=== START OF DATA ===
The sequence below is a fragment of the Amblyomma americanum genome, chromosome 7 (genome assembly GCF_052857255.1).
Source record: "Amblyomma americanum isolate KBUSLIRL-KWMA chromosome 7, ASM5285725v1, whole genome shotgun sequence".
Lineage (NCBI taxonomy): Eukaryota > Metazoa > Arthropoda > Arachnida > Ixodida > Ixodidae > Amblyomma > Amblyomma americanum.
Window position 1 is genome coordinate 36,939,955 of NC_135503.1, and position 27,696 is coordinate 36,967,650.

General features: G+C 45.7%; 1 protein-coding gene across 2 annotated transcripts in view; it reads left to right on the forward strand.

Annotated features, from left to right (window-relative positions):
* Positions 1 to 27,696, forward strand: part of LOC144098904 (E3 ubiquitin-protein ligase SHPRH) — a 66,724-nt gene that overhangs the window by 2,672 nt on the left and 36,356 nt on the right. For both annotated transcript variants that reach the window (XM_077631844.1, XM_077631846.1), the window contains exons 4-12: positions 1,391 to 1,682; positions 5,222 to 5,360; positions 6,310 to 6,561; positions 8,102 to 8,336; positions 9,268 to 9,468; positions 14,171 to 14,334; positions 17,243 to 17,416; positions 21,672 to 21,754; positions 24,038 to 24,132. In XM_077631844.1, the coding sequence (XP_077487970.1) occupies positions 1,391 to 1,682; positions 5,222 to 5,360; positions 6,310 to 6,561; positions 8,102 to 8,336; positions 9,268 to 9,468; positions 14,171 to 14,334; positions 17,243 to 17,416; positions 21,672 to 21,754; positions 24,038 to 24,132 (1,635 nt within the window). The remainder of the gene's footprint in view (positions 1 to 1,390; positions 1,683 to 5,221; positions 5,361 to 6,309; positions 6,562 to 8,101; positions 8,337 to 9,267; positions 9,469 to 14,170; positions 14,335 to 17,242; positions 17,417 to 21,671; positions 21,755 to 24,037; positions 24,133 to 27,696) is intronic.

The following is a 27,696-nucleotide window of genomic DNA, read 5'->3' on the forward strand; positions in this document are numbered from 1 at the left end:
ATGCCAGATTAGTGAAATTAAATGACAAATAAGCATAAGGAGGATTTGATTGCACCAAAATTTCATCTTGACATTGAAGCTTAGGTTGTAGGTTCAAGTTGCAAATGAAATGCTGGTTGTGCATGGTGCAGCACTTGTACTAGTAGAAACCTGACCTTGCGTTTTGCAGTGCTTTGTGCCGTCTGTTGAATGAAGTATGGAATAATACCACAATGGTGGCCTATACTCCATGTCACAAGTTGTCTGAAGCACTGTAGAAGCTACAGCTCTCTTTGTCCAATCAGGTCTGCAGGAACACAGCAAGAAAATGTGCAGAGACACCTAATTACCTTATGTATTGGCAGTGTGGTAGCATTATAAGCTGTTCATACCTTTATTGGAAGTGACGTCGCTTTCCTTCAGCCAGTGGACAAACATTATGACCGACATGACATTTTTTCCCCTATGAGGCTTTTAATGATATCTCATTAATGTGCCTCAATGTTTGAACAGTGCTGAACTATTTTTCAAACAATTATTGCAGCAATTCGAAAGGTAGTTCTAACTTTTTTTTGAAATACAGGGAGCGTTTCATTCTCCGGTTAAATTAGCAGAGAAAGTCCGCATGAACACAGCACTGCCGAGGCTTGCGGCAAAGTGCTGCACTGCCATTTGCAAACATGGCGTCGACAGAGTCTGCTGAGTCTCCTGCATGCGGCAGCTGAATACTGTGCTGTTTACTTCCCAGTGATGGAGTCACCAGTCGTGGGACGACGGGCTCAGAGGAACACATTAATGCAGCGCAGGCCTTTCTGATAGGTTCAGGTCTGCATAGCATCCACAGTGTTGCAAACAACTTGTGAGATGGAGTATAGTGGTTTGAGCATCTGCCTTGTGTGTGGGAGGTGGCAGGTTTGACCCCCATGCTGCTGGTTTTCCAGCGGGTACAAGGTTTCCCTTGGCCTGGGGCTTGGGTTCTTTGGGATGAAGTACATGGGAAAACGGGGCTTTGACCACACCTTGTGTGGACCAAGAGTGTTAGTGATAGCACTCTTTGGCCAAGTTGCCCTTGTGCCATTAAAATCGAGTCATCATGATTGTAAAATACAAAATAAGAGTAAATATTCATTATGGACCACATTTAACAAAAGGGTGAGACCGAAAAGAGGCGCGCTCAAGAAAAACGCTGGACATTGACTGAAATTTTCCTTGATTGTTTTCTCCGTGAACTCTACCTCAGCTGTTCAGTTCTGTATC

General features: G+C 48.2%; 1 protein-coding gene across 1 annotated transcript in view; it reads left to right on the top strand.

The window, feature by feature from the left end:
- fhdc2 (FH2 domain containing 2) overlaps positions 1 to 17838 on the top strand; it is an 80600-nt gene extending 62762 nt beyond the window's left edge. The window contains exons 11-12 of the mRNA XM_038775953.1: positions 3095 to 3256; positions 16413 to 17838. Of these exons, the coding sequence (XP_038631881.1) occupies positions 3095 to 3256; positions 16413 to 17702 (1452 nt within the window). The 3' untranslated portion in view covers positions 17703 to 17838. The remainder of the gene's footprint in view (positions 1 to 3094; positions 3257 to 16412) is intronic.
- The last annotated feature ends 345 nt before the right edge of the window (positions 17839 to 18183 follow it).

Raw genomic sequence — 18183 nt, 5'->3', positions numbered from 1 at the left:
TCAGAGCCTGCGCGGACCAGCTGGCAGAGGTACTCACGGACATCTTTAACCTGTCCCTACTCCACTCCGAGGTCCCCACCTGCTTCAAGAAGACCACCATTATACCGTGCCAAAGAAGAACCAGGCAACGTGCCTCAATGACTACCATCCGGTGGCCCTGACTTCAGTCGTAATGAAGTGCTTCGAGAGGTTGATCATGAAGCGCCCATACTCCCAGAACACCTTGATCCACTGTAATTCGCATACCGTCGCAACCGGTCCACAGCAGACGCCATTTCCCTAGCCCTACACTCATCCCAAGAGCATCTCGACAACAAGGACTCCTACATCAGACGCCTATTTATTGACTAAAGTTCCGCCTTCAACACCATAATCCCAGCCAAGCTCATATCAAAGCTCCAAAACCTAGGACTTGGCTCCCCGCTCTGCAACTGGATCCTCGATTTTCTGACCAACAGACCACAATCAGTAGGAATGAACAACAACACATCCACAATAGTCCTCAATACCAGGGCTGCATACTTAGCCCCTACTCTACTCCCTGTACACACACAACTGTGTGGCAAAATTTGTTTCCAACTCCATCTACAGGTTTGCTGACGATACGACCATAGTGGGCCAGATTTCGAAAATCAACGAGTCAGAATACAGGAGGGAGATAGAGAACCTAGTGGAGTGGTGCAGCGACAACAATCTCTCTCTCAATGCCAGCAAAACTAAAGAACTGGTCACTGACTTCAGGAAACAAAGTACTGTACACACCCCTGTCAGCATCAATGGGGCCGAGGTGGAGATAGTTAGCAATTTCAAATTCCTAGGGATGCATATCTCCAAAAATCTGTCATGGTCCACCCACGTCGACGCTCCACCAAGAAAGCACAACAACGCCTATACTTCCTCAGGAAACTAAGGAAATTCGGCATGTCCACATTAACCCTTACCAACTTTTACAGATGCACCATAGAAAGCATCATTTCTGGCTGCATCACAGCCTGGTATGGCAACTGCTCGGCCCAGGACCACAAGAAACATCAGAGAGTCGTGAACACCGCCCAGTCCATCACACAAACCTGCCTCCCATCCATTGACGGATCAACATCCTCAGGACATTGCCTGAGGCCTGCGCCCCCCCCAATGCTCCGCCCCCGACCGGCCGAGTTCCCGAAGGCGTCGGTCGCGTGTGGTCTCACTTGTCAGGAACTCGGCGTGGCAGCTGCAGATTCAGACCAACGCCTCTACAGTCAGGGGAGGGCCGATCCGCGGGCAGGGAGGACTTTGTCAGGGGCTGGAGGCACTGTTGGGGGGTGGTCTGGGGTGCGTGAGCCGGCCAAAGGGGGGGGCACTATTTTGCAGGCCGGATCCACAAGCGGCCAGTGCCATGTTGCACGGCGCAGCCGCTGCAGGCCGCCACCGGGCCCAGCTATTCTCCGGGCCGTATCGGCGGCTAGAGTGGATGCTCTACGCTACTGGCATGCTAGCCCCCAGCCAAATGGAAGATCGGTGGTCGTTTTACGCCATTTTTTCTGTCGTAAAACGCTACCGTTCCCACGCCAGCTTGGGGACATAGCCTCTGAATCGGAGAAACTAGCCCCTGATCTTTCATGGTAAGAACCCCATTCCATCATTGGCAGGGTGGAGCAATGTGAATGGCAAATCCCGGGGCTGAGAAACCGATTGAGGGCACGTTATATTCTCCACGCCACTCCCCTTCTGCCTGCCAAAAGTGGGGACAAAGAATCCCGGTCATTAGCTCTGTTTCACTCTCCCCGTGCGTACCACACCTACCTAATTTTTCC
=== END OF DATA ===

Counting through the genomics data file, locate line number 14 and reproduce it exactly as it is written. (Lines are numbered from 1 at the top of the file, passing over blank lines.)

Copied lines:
Raw genomic sequence — 18183 nt, 5'->3', positions numbered from 1 at the left: